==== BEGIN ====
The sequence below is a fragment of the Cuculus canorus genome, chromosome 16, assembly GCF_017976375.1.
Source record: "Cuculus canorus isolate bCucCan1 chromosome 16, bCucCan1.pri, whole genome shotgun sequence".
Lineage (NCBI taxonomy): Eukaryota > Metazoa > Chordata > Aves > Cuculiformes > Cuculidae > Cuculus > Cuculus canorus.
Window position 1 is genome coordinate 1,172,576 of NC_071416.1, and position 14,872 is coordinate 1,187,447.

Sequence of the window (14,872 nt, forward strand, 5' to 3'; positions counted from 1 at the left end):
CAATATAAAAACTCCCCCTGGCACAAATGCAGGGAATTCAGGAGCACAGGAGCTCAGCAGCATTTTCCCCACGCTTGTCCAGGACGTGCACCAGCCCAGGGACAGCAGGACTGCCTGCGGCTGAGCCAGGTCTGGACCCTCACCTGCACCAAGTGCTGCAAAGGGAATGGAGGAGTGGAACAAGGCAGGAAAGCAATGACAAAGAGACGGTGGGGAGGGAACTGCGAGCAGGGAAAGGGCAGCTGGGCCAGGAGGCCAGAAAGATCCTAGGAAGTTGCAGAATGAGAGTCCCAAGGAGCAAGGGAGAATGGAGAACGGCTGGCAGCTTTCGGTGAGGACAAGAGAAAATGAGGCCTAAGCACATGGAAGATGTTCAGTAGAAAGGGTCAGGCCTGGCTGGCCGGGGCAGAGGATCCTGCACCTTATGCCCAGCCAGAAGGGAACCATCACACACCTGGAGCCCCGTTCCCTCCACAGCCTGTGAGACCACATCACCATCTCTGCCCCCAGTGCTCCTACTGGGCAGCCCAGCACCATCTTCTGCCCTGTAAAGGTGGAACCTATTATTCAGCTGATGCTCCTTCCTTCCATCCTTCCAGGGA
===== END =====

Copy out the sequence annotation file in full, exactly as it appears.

The sequence below is a fragment of the Cuculus canorus genome, chromosome 16, assembly GCF_017976375.1.
Source record: "Cuculus canorus isolate bCucCan1 chromosome 16, bCucCan1.pri, whole genome shotgun sequence".
Lineage (NCBI taxonomy): Eukaryota > Metazoa > Chordata > Aves > Cuculiformes > Cuculidae > Cuculus > Cuculus canorus.
Window position 1 is genome coordinate 1,172,576 of NC_071416.1, and position 14,872 is coordinate 1,187,447.

Sequence of the window (14,872 nt, forward strand, 5' to 3'; positions counted from 1 at the left end):
CAATATAAAAACTCCCCCTGGCACAAATGCAGGGAATTCAGGAGCACAGGAGCTCAGCAGCATTTTCCCCACGCTTGTCCAGGACGTGCACCAGCCCAGGGACAGCAGGACTGCCTGCGGCTGAGCCAGGTCTGGACCCTCACCTGCACCAAGTGCTGCAAAGGGAATGGAGGAGTGGAACAAGGCAGGAAAGCAATGACAAAGAGACGGTGGGGAGGGAACTGCGAGCAGGGAAAGGGCAGCTGGGCCAGGAGGCCAGAAAGATCCTAGGAAGTTGCAGAATGAGAGTCCCAAGGAGCAAGGGAGAATGGAGAACGGCTGGCAGCTTTCGGTGAGGACAAGAGAAAATGAGGCCTAAGCACATGGAAGATGTTCAGTAGAAAGGGTCAGGCCTGGCTGGCCGGGGCAGAGGATCCTGCACCTTATGCCCAGCCAGAAGGGAACCATCACACACCTGGAGCCCCGTTCCCTCCACAGCCTGTGAGACCACATCACCATCTCTGCCCCCAGTGCTCCTACTGGGCAGCCCAGCACCATCTTCTGCCCTGTAAAGGTGGAACCTATTATTCAGCTGATGCTCCTTCCTTCCATCCTTCCAGGGA